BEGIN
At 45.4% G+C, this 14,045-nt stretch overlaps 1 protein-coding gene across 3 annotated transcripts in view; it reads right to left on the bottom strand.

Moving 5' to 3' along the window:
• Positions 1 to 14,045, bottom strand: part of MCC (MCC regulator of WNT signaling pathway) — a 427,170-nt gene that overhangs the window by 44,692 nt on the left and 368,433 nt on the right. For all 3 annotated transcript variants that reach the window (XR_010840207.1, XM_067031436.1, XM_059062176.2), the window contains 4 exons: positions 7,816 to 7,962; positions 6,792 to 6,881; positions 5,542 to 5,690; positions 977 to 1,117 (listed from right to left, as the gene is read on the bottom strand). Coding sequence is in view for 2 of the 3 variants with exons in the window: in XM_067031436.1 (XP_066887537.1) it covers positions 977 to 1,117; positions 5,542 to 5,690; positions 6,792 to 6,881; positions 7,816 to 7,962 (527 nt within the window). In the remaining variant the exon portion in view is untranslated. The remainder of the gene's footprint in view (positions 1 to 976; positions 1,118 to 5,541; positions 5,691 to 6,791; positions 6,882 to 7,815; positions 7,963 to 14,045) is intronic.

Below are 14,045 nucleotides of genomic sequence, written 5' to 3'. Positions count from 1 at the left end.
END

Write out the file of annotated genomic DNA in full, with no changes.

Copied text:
At 45.4% G+C, this 14,045-nt stretch overlaps 1 protein-coding gene across 3 annotated transcripts in view; it reads right to left on the bottom strand.

Moving 5' to 3' along the window:
• Positions 1 to 14,045, bottom strand: part of MCC (MCC regulator of WNT signaling pathway) — a 427,170-nt gene that overhangs the window by 44,692 nt on the left and 368,433 nt on the right. For all 3 annotated transcript variants that reach the window (XR_010840207.1, XM_067031436.1, XM_059062176.2), the window contains 4 exons: positions 7,816 to 7,962; positions 6,792 to 6,881; positions 5,542 to 5,690; positions 977 to 1,117 (listed from right to left, as the gene is read on the bottom strand). Coding sequence is in view for 2 of the 3 variants with exons in the window: in XM_067031436.1 (XP_066887537.1) it covers positions 977 to 1,117; positions 5,542 to 5,690; positions 6,792 to 6,881; positions 7,816 to 7,962 (527 nt within the window). In the remaining variant the exon portion in view is untranslated. The remainder of the gene's footprint in view (positions 1 to 976; positions 1,118 to 5,541; positions 5,691 to 6,791; positions 6,882 to 7,815; positions 7,963 to 14,045) is intronic.

Below are 14,045 nucleotides of genomic sequence, written 5' to 3'. Positions count from 1 at the left end.